Being completely aware of what you’re feeling at any given time is mad important. You understand why you’re feeling a certain way, you accept it, and you decide how you want to react to that feeling. You know it’s your decision to let it overwhelm you, embrace it as a lesson, or to just let it go.

Our frailties are part and parcel of being human and are no reason not to have self-love. If you want to improve your relationship with a friend, you have to make a choice. Yes, I believe self-love is just that. You decide either you’re going to love yourself or not.

Often people are afraid to be kinder to themselves because they think that this means just giving up on themselves and accepting things the way that they are. However, this is far from the truth. Being kind to ourselves often actually involves prioritizing our long-term goals and dreams over short-term pleasure. A good way to think about it is as though you were parenting a child. Would you let that child always give in to every impulse, to skip school because they didn’t feel like going one day, to give up on their hopes and dreams because they were tired or to eat packets of biscuits and watch TV instead of doing their homework? You probably wouldn’t — because you love them — and this means wanting what is best for them long-term. In the same way, being kind to ourselves means coaching ourselves kindly and compassionately but also in a motivational way. It means thinking about what is best for us both long-term and short-term too.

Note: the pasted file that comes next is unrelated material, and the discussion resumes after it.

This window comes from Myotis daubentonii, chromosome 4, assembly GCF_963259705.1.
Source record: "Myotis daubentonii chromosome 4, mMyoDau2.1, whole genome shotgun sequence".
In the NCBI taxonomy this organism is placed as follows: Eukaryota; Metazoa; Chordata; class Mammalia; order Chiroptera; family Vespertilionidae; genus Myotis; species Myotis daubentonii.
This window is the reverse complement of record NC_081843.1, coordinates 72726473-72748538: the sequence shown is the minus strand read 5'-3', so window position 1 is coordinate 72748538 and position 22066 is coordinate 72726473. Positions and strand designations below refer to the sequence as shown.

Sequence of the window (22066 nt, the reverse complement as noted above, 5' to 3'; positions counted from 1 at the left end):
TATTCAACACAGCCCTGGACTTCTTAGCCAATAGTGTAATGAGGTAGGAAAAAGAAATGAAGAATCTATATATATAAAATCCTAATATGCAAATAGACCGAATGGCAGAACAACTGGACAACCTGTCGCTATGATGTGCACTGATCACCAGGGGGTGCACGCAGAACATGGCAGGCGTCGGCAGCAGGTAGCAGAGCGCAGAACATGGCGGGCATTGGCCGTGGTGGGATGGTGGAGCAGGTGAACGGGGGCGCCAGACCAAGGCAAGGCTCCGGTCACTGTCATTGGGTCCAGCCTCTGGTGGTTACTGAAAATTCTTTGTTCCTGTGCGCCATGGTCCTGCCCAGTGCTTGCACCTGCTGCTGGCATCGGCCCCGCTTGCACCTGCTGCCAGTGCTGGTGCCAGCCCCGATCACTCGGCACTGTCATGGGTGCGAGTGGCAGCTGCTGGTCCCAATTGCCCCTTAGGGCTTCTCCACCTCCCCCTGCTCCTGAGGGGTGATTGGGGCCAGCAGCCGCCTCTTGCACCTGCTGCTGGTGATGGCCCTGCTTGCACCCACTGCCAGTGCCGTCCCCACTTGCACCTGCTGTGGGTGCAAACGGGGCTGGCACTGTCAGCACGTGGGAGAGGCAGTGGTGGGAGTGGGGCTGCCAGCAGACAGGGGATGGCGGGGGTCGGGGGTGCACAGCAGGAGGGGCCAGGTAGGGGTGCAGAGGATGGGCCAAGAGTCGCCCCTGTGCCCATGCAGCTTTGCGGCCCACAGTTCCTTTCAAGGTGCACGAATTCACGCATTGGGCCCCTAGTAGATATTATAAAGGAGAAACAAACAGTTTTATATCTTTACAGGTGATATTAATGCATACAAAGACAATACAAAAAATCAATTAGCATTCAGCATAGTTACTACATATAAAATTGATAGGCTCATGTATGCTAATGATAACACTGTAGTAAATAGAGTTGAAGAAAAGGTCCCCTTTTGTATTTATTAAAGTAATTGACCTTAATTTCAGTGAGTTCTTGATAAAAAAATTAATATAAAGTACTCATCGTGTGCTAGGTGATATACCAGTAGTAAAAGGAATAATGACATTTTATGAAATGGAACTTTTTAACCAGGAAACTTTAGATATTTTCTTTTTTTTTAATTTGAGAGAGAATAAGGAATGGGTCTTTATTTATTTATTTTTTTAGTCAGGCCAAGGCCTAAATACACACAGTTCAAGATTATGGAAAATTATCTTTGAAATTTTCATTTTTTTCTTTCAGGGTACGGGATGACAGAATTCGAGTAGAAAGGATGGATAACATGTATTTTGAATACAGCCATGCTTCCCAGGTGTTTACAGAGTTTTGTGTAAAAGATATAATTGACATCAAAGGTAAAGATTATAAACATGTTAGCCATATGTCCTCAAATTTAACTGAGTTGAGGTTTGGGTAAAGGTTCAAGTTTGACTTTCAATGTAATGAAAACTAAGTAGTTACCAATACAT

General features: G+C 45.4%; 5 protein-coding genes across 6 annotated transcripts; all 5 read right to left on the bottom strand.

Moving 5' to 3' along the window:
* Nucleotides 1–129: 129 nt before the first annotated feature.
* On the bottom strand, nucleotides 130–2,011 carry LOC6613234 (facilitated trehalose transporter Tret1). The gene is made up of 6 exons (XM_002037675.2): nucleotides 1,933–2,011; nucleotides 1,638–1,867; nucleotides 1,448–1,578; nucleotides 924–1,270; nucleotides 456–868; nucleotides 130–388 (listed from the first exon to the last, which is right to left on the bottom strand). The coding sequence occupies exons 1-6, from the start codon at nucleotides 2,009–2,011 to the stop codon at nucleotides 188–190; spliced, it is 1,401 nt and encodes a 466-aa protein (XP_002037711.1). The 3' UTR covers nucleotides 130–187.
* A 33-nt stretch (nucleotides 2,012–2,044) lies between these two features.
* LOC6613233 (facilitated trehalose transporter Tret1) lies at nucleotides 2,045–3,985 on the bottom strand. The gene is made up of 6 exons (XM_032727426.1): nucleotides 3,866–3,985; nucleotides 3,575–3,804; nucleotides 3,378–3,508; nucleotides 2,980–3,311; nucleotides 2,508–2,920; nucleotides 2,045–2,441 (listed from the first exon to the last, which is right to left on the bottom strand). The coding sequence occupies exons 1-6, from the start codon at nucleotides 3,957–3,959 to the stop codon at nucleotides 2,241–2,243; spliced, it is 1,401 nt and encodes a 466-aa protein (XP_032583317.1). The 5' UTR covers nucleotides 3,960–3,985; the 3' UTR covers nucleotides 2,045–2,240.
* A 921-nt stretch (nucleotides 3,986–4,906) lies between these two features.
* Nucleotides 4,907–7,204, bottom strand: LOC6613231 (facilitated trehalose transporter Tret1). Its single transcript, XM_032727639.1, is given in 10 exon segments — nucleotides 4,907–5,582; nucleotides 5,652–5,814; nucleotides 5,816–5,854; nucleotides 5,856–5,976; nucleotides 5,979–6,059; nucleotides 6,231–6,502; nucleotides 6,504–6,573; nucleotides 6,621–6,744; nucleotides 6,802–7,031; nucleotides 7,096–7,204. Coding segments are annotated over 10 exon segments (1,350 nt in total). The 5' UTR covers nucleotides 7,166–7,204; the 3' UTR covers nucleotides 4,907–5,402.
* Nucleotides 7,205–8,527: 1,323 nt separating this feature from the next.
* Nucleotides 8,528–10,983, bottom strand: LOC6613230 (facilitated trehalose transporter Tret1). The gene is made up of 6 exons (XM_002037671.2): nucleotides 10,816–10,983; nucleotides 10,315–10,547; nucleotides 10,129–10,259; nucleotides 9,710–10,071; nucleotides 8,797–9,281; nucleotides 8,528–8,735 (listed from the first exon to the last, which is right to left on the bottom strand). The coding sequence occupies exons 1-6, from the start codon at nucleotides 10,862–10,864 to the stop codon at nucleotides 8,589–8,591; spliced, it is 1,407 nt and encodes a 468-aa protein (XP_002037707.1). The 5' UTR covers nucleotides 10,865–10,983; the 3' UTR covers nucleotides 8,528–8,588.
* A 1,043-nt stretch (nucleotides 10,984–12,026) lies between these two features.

Lastly, self awareness is one of the rarest human commodities. I don't mean being self conscious where you’re limiting and evaluating yourself. I mean being aware of your own patterns. It breeds something I can call wholehearted living. Engage yourself from a place of worthiness. Cultivate courage, compassion, and connection to wake up in the morning to wake up and think, “I am imperfect and vulnerable and sometimes afraid but that doesn't change the truth that I am also brave and worthy of loving and a sense of belonging.”

Comrades, can you remember who you were before the world told you who you should be?